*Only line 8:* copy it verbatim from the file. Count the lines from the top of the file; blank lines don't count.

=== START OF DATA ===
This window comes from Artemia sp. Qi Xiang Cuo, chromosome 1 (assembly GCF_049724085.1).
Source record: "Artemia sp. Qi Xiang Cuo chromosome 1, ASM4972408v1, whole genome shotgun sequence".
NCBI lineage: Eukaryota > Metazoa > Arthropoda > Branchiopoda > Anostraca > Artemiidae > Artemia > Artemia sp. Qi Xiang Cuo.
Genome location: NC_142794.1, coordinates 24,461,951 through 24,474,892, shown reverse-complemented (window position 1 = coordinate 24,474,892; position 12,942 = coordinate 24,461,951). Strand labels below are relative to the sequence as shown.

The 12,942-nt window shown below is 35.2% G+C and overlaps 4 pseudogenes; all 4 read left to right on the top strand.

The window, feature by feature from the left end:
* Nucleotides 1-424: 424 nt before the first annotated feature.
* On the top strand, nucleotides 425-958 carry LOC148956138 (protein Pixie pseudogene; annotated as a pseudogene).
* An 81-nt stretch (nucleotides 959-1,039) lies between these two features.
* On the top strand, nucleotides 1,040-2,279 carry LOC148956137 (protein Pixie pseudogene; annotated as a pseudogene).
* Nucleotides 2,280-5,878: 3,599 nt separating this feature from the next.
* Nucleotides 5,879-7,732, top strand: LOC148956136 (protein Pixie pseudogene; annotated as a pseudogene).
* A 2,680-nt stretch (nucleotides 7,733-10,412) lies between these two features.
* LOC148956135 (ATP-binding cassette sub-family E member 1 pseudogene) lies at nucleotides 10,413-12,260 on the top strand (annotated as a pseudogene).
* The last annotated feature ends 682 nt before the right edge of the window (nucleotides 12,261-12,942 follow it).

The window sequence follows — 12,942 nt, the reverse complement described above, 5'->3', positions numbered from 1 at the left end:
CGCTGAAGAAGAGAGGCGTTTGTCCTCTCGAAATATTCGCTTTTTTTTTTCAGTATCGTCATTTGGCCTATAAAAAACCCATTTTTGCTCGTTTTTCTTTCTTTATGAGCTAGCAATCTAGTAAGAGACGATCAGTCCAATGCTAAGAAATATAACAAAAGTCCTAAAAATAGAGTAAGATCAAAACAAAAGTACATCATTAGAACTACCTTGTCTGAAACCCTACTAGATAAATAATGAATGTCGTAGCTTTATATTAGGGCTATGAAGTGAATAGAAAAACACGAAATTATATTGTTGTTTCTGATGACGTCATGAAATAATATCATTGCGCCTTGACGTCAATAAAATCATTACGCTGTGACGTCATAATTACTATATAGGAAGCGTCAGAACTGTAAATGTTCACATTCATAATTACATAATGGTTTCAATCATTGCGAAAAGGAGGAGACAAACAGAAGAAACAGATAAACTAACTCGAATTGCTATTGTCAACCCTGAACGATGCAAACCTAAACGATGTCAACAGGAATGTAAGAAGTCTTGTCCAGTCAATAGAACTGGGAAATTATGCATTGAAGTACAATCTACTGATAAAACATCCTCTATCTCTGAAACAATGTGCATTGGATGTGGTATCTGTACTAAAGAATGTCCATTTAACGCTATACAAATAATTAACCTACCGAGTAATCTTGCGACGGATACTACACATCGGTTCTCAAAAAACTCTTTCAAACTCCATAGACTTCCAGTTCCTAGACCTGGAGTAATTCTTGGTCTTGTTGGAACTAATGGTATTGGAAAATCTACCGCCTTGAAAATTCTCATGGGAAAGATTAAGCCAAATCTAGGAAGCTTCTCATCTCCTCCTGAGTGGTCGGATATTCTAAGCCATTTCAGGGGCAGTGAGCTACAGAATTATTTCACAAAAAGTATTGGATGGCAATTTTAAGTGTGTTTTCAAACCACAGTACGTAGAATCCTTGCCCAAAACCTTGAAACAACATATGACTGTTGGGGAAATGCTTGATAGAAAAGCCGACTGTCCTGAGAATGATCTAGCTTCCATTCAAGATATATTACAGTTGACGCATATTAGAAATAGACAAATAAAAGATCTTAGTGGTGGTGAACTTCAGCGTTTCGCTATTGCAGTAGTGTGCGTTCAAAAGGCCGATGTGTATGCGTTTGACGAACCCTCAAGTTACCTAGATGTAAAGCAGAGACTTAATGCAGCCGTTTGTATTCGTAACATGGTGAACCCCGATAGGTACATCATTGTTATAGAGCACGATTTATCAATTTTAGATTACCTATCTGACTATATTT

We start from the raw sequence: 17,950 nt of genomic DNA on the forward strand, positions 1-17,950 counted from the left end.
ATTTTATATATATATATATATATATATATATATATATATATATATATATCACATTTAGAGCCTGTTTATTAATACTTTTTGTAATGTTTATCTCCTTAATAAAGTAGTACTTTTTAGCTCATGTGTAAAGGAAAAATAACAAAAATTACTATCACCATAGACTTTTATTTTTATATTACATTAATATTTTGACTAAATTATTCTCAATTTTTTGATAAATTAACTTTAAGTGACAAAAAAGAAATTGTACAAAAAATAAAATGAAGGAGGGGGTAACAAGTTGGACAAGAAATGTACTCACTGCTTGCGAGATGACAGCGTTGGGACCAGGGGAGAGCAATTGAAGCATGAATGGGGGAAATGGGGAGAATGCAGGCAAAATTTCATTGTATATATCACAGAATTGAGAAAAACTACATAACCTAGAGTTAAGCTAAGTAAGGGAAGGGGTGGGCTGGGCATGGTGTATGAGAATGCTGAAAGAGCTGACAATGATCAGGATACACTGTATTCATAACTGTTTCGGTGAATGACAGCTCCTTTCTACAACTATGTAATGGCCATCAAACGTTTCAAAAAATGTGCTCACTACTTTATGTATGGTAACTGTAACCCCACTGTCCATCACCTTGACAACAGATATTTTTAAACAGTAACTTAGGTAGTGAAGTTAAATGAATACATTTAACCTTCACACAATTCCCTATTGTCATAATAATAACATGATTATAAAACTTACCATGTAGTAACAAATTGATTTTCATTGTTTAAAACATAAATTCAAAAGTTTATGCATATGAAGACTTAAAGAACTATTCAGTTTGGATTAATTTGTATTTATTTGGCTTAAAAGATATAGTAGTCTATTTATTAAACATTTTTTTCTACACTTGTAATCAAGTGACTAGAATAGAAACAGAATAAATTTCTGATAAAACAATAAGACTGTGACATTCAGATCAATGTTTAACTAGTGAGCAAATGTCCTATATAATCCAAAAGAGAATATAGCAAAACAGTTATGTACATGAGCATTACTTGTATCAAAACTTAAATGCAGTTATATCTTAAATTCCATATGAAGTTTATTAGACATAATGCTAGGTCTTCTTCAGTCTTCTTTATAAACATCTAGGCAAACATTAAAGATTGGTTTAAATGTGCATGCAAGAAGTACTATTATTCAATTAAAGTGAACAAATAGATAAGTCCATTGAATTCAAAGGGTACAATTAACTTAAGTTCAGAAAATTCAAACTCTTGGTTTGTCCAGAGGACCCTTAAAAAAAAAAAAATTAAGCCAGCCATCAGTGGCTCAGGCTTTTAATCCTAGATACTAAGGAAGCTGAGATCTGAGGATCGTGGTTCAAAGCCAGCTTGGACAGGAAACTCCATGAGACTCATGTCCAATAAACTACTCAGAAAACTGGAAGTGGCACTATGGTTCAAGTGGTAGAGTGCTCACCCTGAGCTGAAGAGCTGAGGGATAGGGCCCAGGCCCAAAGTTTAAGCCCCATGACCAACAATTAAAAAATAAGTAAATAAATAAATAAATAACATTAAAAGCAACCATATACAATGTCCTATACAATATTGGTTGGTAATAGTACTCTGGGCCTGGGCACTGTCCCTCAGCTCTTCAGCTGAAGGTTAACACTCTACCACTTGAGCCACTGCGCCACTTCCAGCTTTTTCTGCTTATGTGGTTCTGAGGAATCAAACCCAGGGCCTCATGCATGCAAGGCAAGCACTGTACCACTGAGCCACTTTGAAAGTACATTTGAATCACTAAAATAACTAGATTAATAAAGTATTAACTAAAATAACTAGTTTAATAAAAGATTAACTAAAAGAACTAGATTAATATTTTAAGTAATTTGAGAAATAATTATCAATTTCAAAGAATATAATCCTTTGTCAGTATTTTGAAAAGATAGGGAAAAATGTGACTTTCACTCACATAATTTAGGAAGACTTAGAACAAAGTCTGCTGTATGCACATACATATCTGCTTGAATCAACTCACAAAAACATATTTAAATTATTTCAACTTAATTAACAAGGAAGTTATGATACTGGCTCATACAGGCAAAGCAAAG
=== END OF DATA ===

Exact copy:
* On the top strand, nucleotides 425-958 carry LOC148956138 (protein Pixie pseudogene; annotated as a pseudogene).